The Fibonacci Sequence, the golden ratio, PHI - wherever we look, the presence of mathematics can be seen all around us. These phenomena and patterns can easily be seen to those who are looking. In the past, we’ve explored these instances in the natural world around us in waves, shells, flowers, fruits and more.
As stated by Dr. Thomas Britz (UNSW Science’s School of Mathematics & Statistics) “Maths is not only seen as beautiful – beauty is also mathematical. The two are intertwined.”
However, the very same thing that enables us to understand these concepts, the human brain, consists of neural networks that also reflect the magic and beautiful qualities of mathematics.
At a base level, the brain works utilizing an interconnected and complex network that takes in information, processes it, and then relays it to the relevant parts of the brain. As many other parts of the natural world, the brain also follows the laws of mathematics, as seen below.
Similarly to our brain, the cosmos and the limitless galaxies found in space are all held together by a cosmic network that shares many of the same properties found in the human brain.
Can you spot the Fibonacci spiral in these images of galaxies?
In fact, the amazing similarities between the human brain and distant galaxies have been studied in a collaboration between an astrophysicist, Franco Vazza, from the University of Bologna and a neurosurgeon, Alberto Feletti, from the University of Verona.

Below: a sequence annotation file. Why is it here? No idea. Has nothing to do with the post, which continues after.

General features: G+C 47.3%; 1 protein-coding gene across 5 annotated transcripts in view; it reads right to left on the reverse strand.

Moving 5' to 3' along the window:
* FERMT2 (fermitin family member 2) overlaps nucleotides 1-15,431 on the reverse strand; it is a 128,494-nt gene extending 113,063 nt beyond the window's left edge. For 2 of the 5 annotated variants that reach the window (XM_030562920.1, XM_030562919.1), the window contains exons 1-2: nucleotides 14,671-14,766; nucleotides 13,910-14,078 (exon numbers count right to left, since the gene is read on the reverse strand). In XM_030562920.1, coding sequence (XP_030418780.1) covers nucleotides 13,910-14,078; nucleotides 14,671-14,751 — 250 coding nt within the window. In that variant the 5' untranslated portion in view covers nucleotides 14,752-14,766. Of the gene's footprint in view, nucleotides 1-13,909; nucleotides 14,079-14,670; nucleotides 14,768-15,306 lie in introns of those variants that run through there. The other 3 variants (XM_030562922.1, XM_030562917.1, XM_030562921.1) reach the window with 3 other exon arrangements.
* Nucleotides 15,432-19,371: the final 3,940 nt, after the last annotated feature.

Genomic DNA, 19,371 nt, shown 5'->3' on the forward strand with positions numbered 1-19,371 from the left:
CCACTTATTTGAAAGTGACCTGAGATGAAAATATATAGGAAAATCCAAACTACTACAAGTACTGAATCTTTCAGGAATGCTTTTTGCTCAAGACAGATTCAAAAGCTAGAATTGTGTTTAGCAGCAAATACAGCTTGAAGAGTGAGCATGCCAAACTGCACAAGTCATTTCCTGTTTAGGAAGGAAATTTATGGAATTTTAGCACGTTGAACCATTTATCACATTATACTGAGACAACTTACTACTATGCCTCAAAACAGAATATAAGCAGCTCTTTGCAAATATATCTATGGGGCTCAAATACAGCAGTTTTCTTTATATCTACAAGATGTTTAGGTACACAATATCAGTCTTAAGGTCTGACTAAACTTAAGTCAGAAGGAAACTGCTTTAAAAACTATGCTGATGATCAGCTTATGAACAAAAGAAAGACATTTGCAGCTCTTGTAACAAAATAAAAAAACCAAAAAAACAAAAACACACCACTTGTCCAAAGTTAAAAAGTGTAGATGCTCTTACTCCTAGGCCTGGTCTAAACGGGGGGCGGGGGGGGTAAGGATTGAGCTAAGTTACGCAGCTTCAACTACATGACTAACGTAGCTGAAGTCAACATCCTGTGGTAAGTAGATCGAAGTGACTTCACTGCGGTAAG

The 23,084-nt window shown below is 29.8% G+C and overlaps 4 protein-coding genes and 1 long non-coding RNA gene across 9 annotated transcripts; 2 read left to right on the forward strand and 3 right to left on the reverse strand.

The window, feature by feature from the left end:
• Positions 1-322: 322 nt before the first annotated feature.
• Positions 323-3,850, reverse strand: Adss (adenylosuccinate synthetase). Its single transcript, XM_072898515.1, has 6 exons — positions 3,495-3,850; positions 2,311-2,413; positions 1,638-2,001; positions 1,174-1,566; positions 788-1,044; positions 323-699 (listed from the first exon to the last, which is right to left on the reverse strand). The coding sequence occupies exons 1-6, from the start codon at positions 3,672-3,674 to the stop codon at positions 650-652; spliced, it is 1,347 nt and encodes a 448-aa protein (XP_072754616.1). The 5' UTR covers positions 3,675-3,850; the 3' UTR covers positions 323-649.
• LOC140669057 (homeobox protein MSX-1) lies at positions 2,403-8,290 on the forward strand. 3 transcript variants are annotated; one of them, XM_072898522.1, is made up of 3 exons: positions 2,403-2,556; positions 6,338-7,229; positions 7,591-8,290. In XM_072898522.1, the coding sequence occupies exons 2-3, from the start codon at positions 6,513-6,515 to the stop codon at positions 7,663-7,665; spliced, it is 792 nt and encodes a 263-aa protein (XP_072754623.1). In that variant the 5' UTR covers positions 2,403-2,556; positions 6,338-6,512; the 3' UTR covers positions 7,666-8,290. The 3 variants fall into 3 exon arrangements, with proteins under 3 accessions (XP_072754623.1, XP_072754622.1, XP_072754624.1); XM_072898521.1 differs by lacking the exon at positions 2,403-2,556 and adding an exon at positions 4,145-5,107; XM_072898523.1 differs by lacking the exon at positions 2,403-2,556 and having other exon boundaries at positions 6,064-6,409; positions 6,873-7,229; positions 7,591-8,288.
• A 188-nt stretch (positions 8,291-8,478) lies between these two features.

During their studies the scholars found that despite such a large difference in scale of the 2 networks, both the cosmos and human brain share a very similar complexity of structure and organization.
"We calculated the spectral density of both systems. This is a technique often employed in cosmology for studying the spatial distribution of galaxies," explains Franco Vazza. "Our analysis showed that the distribution of the fluctuation within the cerebellum neuronal network on a scale from 1 micrometer to 0.1 millimeters follows the same progression of the distribution of matter in the cosmic web but, of course, on a larger scale that goes from 5 million to 500 million light-years."
Isn’t that FASCINATING! While there is still LOTS to learn, this pilot study opens the door for furthering conversations in both cosmology and neuroscience, and how they may relate.
Left Image: Neural Network, Right Image: Crab Nebula via NASA